Thursday, September 1, 2011

SV650 Tune-Up at Lloyd’s Motorcycle Performance

SV650 at Lloyd's getting a tune up

I usually do most of the maintenance on my SV650, but there are a couple tasks that I do not enjoy on this particular bike. One of them in syncing the carbs and the other is the valve adjustment. The main reason is taking the entire bike apart – radiator, tank, handlebars, airbox, and seat. I also prefer adjusting valves on screw adjusters rather than the bucket/shim setup.

It has been about 17,000 miles since the valves were last adjusted (supposed to be 15,000), so it was time to make a visit. I was last there in early 2010; you can read about that visit here:

Lloyd was nice enough to squeeze me in and went to work on the SV right away. You can see here most of the stuff is removed and he is just about to remove the valve covers. All photos compliments of Lloyd except the first one which I took.

Valve covers removed. Front cylinder:

SV650 at Lloyd's getting a tune up

Rear cylinder:

SV650 at Lloyd's getting a tune up

All four intakes stayed right at .0055” where he left them 17,000 miles ago! Three of the four exhaust valves needed to be slightly adjusted.

The carb sync was also pretty close.

Before (look at 3 & 4):

SV650 at Lloyd's getting a tune up

After (look at 3 & 4):

 SV650 at Lloyd's getting a tune up

He also changed the radiator fluid since he had to take it off and dump out the fluid anyways. I had new clutch and throttle cables waiting to go on, and again since everything was torn down it was only a quick job.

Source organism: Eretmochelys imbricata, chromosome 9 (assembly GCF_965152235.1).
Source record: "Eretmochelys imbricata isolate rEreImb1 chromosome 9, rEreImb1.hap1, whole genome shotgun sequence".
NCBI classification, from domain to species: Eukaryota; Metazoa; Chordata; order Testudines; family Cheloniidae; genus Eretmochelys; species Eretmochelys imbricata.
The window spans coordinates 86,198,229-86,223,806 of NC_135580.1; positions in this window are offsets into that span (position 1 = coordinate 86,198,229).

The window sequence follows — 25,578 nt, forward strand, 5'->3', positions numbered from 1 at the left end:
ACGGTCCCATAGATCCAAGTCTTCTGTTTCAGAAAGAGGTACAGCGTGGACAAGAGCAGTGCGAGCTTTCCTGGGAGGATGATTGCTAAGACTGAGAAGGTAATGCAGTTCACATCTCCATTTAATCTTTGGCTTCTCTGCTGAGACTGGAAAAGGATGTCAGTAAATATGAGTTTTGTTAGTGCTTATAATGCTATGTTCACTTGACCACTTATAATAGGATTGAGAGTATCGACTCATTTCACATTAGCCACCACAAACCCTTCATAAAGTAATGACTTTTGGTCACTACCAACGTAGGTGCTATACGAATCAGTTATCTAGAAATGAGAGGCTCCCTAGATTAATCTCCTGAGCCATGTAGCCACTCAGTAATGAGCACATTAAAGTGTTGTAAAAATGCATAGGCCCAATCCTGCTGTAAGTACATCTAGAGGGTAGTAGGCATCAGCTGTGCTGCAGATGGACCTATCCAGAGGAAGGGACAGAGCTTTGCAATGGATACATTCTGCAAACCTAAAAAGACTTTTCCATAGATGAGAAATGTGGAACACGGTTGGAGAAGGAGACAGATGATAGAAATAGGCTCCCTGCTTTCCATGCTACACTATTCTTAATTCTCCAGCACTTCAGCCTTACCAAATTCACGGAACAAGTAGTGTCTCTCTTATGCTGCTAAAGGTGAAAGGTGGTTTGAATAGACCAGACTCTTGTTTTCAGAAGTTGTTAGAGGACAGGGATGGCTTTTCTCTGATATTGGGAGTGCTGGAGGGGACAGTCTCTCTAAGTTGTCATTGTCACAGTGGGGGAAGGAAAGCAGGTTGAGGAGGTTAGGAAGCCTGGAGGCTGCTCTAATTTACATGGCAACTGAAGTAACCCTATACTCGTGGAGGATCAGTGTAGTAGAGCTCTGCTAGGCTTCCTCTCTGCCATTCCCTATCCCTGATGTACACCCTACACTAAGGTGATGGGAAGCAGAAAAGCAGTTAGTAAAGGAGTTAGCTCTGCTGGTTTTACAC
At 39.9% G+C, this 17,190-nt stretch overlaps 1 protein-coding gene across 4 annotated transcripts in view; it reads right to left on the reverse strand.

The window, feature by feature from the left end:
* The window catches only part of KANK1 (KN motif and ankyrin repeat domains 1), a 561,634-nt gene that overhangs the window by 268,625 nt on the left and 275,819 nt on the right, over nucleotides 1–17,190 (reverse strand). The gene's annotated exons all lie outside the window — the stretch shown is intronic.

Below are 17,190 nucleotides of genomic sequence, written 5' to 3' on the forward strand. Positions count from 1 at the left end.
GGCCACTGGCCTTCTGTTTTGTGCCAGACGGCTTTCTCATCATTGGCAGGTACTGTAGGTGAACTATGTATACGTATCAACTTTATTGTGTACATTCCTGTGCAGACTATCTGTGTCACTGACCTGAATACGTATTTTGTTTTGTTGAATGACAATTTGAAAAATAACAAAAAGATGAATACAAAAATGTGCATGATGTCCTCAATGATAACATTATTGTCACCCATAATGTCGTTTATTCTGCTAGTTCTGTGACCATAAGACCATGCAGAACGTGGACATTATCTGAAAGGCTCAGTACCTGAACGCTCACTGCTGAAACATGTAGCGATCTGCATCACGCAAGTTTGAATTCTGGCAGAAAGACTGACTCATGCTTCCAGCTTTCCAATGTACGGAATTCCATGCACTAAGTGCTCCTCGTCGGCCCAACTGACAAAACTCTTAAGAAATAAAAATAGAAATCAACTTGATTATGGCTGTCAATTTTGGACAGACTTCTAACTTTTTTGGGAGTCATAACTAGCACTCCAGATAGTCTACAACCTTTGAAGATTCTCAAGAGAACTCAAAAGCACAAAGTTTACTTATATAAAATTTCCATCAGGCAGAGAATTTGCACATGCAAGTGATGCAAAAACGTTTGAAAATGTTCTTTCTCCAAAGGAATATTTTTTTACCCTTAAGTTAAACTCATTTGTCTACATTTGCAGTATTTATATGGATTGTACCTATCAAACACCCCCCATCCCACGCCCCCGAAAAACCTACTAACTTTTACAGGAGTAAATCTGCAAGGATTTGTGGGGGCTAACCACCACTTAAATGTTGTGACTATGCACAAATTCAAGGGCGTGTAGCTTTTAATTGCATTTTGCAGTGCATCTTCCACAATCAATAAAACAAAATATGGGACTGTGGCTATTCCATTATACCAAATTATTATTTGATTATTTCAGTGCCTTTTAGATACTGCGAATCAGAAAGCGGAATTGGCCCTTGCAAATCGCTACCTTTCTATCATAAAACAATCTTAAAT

I bought a new rear tire – another Q2. I will install that myself in another 1,000 miles or so. I asked him to look at the front tire too, it had developed some cracking in the tread. He took it off and is sending it back for a warranty replacement. Nice!

I also thought it was cool that he mentioned that he doesn’t see many 35,000 bikes that run as nicely as mine.

Just as with last time, I’m happy with the quality, speed, and price of the work performed. Thanks Lloyd!


  1. Oh, I see now, the cam is actually loose to get to the shims. Otherwise, the sprockets would line up...

  2. My first comment got lost.

    I was looking at your pictures and couldn't figure out why the cam sprockets weren't lined up.

  3. RichardM: silly blogger! yes, that would explain the screwdriver then too that the cam is loose to get to the shims. I like that he takes pics as he works.

  4. Totally agree re the onerous level of dismantling required to get at the valves to check them! Had I known this beforehand, not sure I would have ended up with the V-Strom!

    Give me an Airhead or even an Oilhead's exposed jugs any day. Actually, if I might insert a Riepe-esque comment, exposed jugs are a good thing any day!


    Redleg's Rides

    Colorado Motorcycle Travel Examiner

  5. Dom: It is a pain, but fortunately it doesn't have to be done often. 15,000 mile is a decent amount of time compared to the Ural. My WR250R requires dismantling the bike to check the valves too (even worse than the SV if you can believe it).

    Trade your v-strom for a guzzi and you get exposed jugs on a v-twin ;)